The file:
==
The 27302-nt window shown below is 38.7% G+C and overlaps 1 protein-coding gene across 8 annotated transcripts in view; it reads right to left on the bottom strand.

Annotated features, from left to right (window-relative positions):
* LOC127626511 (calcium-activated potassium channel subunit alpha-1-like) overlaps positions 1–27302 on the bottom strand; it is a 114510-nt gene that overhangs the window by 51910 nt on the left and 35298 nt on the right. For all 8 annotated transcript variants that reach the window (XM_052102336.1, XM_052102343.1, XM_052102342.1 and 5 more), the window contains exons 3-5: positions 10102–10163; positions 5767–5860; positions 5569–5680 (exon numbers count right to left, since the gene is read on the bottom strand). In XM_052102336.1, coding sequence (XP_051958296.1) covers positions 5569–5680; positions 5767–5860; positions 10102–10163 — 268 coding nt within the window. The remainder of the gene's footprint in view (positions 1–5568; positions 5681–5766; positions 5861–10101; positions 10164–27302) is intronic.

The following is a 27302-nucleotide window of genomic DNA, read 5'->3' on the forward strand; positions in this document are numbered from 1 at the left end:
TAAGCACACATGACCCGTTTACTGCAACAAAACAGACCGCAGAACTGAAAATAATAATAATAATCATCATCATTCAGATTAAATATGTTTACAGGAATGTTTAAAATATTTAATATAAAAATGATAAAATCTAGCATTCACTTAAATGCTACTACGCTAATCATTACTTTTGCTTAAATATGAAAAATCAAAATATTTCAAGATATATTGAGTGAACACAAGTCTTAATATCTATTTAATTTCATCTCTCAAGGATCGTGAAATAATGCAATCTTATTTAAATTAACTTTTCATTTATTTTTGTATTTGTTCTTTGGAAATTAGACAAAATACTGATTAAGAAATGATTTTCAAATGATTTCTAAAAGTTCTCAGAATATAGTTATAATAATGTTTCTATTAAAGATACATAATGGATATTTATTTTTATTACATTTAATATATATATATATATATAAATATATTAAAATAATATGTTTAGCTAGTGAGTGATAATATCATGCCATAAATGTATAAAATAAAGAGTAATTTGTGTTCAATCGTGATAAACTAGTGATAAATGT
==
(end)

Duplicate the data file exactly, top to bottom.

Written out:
The 27302-nt window shown below is 38.7% G+C and overlaps 1 protein-coding gene across 8 annotated transcripts in view; it reads right to left on the bottom strand.

Annotated features, from left to right (window-relative positions):
* LOC127626511 (calcium-activated potassium channel subunit alpha-1-like) overlaps positions 1–27302 on the bottom strand; it is a 114510-nt gene that overhangs the window by 51910 nt on the left and 35298 nt on the right. For all 8 annotated transcript variants that reach the window (XM_052102336.1, XM_052102343.1, XM_052102342.1 and 5 more), the window contains exons 3-5: positions 10102–10163; positions 5767–5860; positions 5569–5680 (exon numbers count right to left, since the gene is read on the bottom strand). In XM_052102336.1, coding sequence (XP_051958296.1) covers positions 5569–5680; positions 5767–5860; positions 10102–10163 — 268 coding nt within the window. The remainder of the gene's footprint in view (positions 1–5568; positions 5681–5766; positions 5861–10101; positions 10164–27302) is intronic.

The following is a 27302-nucleotide window of genomic DNA, read 5'->3' on the forward strand; positions in this document are numbered from 1 at the left end:
TAAGCACACATGACCCGTTTACTGCAACAAAACAGACCGCAGAACTGAAAATAATAATAATAATCATCATCATTCAGATTAAATATGTTTACAGGAATGTTTAAAATATTTAATATAAAAATGATAAAATCTAGCATTCACTTAAATGCTACTACGCTAATCATTACTTTTGCTTAAATATGAAAAATCAAAATATTTCAAGATATATTGAGTGAACACAAGTCTTAATATCTATTTAATTTCATCTCTCAAGGATCGTGAAATAATGCAATCTTATTTAAATTAACTTTTCATTTATTTTTGTATTTGTTCTTTGGAAATTAGACAAAATACTGATTAAGAAATGATTTTCAAATGATTTCTAAAAGTTCTCAGAATATAGTTATAATAATGTTTCTATTAAAGATACATAATGGATATTTATTTTTATTACATTTAATATATATATATATATATAAATATATTAAAATAATATGTTTAGCTAGTGAGTGATAATATCATGCCATAAATGTATAAAATAAAGAGTAATTTGTGTTCAATCGTGATAAACTAGTGATAAATGT